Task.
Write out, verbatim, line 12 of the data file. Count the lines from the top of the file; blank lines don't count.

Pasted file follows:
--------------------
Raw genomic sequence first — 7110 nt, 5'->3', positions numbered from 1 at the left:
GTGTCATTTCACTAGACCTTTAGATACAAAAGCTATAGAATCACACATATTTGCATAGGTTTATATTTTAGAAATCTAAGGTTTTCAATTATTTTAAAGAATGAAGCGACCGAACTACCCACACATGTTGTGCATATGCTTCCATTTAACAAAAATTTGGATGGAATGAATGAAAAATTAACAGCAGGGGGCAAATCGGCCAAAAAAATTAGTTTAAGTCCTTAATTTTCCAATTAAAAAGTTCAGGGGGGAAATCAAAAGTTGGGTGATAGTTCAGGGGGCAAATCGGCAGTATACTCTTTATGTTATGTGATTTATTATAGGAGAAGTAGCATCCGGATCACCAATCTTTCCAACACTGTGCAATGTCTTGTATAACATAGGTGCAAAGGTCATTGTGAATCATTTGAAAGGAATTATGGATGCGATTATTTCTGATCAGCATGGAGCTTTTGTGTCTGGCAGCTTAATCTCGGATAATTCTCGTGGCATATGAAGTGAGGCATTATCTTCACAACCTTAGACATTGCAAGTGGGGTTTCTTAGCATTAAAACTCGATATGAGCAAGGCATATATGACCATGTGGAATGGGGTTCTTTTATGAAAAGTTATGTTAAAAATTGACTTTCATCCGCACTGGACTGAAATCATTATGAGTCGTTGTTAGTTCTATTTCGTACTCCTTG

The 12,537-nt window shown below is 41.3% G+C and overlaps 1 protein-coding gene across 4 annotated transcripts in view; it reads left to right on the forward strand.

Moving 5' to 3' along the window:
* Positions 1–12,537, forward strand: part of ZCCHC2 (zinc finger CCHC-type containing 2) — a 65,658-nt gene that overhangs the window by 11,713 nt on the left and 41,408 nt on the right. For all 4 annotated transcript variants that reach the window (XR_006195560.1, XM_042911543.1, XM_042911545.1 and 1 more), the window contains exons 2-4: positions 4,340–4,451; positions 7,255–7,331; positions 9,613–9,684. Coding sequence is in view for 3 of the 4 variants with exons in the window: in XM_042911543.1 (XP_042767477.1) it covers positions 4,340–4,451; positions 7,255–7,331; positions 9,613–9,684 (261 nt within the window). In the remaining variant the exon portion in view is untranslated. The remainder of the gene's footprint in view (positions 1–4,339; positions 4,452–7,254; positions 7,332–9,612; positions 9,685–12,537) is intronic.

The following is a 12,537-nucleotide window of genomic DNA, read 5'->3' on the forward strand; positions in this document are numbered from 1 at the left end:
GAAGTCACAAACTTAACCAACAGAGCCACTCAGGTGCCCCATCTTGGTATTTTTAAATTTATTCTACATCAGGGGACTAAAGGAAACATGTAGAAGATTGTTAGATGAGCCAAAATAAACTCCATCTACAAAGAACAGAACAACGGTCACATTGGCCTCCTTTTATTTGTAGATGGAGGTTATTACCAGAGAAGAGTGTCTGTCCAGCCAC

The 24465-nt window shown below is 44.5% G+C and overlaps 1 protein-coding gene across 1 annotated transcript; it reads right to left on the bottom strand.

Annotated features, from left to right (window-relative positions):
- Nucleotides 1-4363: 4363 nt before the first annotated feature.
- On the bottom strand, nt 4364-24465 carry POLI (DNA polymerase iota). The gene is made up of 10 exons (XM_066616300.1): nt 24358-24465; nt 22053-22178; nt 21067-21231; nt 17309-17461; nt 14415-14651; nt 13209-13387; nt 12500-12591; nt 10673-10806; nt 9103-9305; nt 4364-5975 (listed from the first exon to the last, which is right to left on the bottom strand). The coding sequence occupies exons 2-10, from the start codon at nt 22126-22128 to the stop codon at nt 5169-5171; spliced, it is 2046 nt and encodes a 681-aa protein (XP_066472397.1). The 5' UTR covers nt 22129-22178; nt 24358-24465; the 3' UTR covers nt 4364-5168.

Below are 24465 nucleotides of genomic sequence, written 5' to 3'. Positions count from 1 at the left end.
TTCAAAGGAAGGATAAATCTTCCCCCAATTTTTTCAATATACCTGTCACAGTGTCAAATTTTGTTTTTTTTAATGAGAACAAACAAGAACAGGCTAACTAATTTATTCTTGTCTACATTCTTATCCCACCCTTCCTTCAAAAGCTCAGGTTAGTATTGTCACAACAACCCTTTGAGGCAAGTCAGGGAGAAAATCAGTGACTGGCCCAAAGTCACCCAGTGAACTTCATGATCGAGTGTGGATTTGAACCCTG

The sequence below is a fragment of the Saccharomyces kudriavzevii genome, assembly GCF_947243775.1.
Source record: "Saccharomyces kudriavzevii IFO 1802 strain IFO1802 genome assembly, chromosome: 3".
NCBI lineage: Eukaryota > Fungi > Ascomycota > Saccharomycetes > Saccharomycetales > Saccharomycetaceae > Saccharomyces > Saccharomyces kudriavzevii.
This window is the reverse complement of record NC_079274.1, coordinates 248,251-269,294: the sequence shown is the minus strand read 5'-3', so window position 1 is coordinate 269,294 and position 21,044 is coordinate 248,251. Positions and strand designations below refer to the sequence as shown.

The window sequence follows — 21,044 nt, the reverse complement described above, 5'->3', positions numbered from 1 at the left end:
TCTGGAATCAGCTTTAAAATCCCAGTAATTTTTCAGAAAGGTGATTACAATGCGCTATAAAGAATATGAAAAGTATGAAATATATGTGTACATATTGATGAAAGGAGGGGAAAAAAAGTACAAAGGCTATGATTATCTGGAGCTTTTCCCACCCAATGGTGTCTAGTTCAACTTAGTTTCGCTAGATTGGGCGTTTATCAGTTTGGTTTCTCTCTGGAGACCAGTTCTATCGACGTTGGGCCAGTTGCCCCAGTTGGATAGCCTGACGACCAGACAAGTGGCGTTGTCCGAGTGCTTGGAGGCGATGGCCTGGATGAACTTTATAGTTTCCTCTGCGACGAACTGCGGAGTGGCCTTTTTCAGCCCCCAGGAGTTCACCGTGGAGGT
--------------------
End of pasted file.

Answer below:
Below are 24465 nucleotides of genomic sequence, written 5' to 3'. Positions count from 1 at the left end.